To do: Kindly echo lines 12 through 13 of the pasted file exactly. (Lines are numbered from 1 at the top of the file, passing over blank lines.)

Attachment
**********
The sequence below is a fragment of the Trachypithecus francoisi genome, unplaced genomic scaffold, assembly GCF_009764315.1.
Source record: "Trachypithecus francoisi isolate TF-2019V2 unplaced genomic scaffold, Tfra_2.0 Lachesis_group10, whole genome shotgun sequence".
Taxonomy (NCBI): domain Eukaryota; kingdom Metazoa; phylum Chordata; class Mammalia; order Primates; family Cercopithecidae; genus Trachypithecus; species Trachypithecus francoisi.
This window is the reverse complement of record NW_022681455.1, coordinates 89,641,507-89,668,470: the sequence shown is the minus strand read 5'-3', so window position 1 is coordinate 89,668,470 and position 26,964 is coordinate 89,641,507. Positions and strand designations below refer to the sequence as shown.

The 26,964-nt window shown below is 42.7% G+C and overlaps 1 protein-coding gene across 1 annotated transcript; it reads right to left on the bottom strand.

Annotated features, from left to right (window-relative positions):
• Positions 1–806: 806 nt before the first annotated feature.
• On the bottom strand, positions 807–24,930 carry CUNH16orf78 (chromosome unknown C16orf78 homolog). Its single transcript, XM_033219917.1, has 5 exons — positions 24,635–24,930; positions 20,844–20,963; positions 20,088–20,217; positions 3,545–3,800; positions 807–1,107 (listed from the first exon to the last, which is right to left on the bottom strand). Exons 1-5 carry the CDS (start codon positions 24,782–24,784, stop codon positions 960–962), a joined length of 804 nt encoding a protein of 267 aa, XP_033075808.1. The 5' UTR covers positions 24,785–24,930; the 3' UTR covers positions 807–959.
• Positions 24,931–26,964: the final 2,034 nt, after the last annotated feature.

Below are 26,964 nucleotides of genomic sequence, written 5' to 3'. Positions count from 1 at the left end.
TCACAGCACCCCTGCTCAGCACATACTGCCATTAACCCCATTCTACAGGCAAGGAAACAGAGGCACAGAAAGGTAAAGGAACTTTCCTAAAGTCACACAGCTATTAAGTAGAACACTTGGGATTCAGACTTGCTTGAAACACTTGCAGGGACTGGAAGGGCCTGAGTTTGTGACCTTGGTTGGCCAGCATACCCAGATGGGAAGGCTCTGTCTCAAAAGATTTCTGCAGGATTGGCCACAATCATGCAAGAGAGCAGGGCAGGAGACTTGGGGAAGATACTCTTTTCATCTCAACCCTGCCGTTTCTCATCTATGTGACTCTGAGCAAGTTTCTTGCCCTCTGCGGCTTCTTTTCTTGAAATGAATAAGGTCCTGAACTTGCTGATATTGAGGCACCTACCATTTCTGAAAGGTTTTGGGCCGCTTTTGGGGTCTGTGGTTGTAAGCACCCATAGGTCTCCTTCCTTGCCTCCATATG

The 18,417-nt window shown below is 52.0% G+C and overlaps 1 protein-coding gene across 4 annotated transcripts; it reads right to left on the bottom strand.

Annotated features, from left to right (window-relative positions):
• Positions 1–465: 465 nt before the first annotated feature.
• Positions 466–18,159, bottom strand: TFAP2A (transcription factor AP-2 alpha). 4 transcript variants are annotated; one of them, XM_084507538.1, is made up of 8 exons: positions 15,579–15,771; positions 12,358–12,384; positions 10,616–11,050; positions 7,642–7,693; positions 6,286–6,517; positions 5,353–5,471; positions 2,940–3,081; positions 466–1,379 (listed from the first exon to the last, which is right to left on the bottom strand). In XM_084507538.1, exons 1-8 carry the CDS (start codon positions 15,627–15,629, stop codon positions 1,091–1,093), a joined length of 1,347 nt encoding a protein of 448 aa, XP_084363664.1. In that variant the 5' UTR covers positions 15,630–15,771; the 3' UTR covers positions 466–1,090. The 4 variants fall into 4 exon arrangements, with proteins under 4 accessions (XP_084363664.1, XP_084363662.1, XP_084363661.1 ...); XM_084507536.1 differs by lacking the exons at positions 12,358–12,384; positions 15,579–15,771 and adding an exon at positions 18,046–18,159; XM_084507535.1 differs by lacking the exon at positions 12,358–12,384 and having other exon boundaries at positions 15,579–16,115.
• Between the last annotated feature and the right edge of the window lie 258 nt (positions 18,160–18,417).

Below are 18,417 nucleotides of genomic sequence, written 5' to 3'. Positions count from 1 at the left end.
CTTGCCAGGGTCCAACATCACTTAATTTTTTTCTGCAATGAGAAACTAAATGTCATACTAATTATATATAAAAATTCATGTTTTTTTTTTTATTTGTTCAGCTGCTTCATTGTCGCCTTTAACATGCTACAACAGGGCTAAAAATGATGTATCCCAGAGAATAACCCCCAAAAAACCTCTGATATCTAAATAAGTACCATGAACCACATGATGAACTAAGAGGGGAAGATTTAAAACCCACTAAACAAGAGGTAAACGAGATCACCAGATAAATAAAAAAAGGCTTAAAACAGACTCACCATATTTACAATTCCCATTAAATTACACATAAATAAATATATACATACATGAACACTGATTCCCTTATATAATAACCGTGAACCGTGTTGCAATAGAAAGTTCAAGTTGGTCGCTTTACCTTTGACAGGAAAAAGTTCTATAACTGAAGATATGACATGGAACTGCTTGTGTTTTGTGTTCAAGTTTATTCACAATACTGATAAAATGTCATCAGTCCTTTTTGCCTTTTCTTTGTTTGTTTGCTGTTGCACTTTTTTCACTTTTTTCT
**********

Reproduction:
The 18,417-nt window shown below is 52.0% G+C and overlaps 1 protein-coding gene across 4 annotated transcripts; it reads right to left on the bottom strand.

Annotated features, from left to right (window-relative positions):